01 August 2011

Blind Obedience & Levi Savage

After watching 17 Miracles last night, I've been thinking a lot about what I would do if I were in Levi Savage's shoes. He knew that the Willie-Martins would face trials if they continued west. He knew it would be terrible; people would die. But he also knew that the Lord had commanded these saints to Zion and they wanted to be there badly, not to mention that staying and waiting was nearly impossible. He informed them of the risks and traveled with them on their dangerous journey, committed to their cause.

As latter-day saints, we are commanded to obey the Lord and his prophets, for they speak his word. But what happens when we disagree? Or have doubts? Is it okay to doubt their words? Is it okay to pray for yourself and to receive your own confirmation of the Lord's will? 

When first reading the Book of Mormon we are commanded to pray and to come to a knowledge for ourselves, to gain our own testimony.  We are to gain a testimony, through careful prayer, of the current prophet and his role as such. And when we gain a testimony, is it not clear that they are speaking as the Lord and we should obey? 

"When our leaders speak, the thinking has been done. When they propose a plan--it is God's Plan. When they point the way, there is no other which is safe. When they give directions, it should mark the end of controversy, God works in no other way. To think otherwise, without immediate repentance, may cost one his faith, may destroy his testimony, and leave him a stranger to the kingdom of God."1

Ward Teachers Message, Deseret News, Church Section p. 5, May 26, 1945

And we know this: 

“The Lord will never permit me or any other man who stands as President of this Church to lead you astray. It is not in the programme. It is not in the mind of God. If I were to attempt that, the Lord would remove me out of my place, and so He will any other man who attempts to lead the children of men astray from the oracles of God and from their duty.” (Wilford Woodruff, Excerpt regarding Manifesto/between Official Declarations #1 and #2)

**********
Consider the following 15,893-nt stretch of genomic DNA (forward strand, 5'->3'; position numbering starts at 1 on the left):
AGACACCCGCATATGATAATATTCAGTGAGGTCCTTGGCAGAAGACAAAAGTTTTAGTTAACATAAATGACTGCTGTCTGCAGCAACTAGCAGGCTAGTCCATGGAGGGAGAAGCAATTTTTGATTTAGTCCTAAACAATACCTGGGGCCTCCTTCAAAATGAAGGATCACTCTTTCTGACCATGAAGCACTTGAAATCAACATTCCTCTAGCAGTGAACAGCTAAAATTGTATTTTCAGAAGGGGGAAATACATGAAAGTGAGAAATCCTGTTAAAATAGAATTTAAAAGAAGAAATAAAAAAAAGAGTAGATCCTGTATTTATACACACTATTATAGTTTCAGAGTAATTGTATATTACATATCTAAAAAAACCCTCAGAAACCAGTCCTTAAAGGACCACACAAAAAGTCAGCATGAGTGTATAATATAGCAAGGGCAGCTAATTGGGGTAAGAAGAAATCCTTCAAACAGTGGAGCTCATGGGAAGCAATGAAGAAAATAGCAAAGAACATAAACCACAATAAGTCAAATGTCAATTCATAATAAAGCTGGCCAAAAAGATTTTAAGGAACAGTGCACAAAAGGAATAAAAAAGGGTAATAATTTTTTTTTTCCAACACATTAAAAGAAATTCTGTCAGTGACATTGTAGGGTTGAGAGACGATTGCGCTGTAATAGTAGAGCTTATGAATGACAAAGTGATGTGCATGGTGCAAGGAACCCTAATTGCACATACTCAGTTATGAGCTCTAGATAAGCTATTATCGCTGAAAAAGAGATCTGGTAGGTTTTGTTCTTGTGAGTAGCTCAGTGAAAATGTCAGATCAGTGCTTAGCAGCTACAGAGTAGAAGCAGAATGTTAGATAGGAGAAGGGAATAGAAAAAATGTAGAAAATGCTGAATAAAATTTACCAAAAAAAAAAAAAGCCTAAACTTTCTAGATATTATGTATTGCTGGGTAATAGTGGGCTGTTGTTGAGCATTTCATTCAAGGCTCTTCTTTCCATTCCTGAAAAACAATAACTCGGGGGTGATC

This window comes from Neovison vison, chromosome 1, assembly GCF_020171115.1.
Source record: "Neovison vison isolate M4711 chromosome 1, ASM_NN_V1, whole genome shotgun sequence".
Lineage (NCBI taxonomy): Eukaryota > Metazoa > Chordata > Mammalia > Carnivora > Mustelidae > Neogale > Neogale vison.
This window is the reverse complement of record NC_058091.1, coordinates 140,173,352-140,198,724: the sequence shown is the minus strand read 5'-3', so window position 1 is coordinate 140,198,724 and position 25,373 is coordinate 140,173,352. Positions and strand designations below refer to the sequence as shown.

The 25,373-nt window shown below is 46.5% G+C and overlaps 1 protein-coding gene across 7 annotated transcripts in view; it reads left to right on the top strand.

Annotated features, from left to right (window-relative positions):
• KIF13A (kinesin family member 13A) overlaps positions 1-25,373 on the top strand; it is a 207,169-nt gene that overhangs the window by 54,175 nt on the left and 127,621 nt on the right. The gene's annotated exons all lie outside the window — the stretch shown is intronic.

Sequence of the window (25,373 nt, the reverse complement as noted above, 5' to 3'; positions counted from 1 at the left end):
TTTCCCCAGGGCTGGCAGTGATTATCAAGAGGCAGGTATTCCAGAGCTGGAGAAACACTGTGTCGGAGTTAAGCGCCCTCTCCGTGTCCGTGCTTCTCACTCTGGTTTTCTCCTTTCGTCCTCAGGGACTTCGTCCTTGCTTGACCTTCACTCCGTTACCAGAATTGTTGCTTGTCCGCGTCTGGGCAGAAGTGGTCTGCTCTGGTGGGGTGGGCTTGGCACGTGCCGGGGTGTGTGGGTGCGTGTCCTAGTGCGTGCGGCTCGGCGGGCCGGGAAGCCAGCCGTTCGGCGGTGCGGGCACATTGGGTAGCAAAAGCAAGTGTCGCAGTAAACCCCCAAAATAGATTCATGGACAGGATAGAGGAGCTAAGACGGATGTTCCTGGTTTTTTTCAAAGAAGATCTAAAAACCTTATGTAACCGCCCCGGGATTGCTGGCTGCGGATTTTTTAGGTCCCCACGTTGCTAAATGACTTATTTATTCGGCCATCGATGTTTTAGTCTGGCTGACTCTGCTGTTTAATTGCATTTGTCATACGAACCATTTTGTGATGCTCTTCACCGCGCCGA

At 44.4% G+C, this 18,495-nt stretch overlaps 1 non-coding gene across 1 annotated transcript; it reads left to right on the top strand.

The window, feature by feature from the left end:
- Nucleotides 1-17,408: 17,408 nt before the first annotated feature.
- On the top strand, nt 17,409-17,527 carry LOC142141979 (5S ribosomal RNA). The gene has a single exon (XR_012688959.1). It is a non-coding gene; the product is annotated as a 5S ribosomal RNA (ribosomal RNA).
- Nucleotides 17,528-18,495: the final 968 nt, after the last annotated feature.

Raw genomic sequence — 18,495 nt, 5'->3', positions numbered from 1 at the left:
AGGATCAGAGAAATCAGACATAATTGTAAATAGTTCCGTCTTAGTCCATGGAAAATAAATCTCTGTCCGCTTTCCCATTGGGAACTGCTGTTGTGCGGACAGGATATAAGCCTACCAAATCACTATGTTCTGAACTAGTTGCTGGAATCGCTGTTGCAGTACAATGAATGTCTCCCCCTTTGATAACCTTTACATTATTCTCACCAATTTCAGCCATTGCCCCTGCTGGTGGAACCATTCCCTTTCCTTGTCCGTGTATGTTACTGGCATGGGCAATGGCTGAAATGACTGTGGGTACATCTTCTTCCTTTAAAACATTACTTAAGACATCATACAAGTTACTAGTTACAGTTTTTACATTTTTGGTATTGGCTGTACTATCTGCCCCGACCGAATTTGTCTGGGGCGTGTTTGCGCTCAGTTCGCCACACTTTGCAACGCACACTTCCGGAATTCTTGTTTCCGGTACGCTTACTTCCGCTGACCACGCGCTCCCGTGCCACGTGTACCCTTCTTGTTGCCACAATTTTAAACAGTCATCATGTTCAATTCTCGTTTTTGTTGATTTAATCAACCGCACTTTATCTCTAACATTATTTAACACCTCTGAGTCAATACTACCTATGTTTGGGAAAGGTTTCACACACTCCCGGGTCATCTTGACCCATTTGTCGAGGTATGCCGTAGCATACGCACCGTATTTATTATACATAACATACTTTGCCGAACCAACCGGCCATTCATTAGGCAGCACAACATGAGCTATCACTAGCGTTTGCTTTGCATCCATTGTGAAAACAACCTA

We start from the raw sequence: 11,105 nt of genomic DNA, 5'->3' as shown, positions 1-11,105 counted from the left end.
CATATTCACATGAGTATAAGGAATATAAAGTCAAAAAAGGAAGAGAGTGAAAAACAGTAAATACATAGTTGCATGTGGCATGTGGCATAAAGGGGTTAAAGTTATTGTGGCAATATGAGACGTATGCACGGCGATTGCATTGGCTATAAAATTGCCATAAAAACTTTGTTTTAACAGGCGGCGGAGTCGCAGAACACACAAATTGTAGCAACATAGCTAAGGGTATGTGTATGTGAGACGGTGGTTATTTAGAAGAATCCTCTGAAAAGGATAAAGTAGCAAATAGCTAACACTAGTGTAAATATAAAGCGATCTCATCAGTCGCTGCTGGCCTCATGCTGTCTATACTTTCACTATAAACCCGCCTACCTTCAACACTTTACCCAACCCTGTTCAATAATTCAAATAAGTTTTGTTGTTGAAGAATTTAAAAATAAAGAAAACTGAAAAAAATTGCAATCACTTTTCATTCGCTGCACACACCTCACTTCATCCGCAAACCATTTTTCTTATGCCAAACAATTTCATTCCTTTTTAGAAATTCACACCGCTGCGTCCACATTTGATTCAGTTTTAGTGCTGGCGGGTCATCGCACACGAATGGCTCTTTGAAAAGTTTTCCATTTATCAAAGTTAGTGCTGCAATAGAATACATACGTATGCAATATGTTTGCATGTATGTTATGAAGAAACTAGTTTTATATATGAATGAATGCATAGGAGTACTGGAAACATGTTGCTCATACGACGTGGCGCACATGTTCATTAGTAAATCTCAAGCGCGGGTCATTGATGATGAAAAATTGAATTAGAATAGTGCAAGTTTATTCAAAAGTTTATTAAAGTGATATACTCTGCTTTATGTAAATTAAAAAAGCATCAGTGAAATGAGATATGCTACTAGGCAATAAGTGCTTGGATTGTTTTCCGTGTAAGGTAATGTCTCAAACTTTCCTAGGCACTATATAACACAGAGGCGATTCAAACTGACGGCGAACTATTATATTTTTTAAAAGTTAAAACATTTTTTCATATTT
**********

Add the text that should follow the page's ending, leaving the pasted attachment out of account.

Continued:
So if the Lord will not allow the prophets to lead us astray, then we need not think over what they have said. And the church is based on obedience. We sing Follow the Prophet. We Obey the Lord's Commands. 

And yet we are taught to pray and to know for ourselves. To gain our own testimony. 
President Joseph F. Smith said, "We talk of obedience, but do we require any man or woman to ignorantly obey the counsels that are given? Do the First Presidency require it? No, never." (Journal of Discources (JD) 16:248)
 How do these line up? What is a latter day saint to do? It seems to me that we are to judge the counsel given and to decide for our own selves. Yet we have sustained the prophet. We should have prayed of his calling and have a knowledge of its truthfulness. So when he speaks, should we not obey? Or do we obtain knowledge and pray and study and then obey?

What do you think? And if you were Levi Savage, what would you do? And what happens if you don't agree? don't believe? and don't want to follow the command?   

1 comment:

Beth said...

We are entitled to know for ourselves, and to have an answer for ourselves. Some things are hard, and even though we will follow, simply because we choose to obey our leaders, we are still able to pray and ask for an understanding or witness. If everything else is true, you will receive the same answer, but when you have your own testimony of any doctrine, commandment or calling, it is easier to obey. Just my two cents.